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Title: Settlement Location Shapes Refugee Integration: Evidence from Post-war Germany

Author(s): Sebastian T. Braun and Nadja Dwenger

Publication Date: December 2019

Keyword(s): Forced Migration, Post-War Germany and Regional Integration

Programme Area(s): Economic History and Public Economics

Abstract: Following one of the largest displacements in human history, almost eight million forced migrants arrived in West Germany after WWII. We study empirically how the settlement location of migrants affected their economic, social and political integration in West Germany. We first document large differences in integration outcomes across West German counties. We then show that high inflows of migrants and a large agrarian base hampered integration. Religious differences between migrants and natives had no effect on economic integration. Yet, they decreased intermarriage rates and strengthened anti-migrant parties. Based on our estimates, we simulate the regional distribution of migrants that maximizes their labor force participation. Inner-German migration in the 1950s brought the actual distribution closer to its optimum.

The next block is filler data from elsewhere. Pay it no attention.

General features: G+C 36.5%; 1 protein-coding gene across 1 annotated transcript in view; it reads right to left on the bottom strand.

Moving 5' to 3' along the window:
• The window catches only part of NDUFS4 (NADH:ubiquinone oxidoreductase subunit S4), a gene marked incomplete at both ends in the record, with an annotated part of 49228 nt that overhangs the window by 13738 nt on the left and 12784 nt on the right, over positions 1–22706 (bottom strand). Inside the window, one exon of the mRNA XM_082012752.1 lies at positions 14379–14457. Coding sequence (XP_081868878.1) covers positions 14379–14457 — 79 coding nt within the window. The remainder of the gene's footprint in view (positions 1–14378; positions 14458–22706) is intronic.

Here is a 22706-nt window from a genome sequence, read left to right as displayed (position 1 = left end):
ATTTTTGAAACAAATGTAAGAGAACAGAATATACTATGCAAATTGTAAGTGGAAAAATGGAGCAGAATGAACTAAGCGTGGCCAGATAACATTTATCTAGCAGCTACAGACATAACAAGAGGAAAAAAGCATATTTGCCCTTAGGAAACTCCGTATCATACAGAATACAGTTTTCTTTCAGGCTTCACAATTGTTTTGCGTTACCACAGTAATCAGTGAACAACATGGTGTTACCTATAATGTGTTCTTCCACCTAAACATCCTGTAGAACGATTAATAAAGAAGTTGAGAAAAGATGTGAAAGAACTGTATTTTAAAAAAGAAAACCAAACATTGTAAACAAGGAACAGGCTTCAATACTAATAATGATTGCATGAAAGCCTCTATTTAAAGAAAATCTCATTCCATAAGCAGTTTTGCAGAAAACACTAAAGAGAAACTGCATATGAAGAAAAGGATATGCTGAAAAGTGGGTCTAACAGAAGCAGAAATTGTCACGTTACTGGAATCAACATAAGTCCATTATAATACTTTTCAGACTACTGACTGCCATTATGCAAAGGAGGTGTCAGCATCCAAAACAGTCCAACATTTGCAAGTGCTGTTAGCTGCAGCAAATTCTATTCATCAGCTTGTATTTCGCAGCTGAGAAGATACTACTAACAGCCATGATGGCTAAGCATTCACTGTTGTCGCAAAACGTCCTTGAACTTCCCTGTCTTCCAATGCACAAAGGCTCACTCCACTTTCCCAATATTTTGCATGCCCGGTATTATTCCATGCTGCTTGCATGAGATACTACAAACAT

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Bibliographic Reference

Braun, S and Dwenger, N. 2019. 'Settlement Location Shapes Refugee Integration: Evidence from Post-war Germany'. London, Centre for Economic Policy Research. https://cepr.org/active/publications/discussion_papers/dp.php?dpno=14194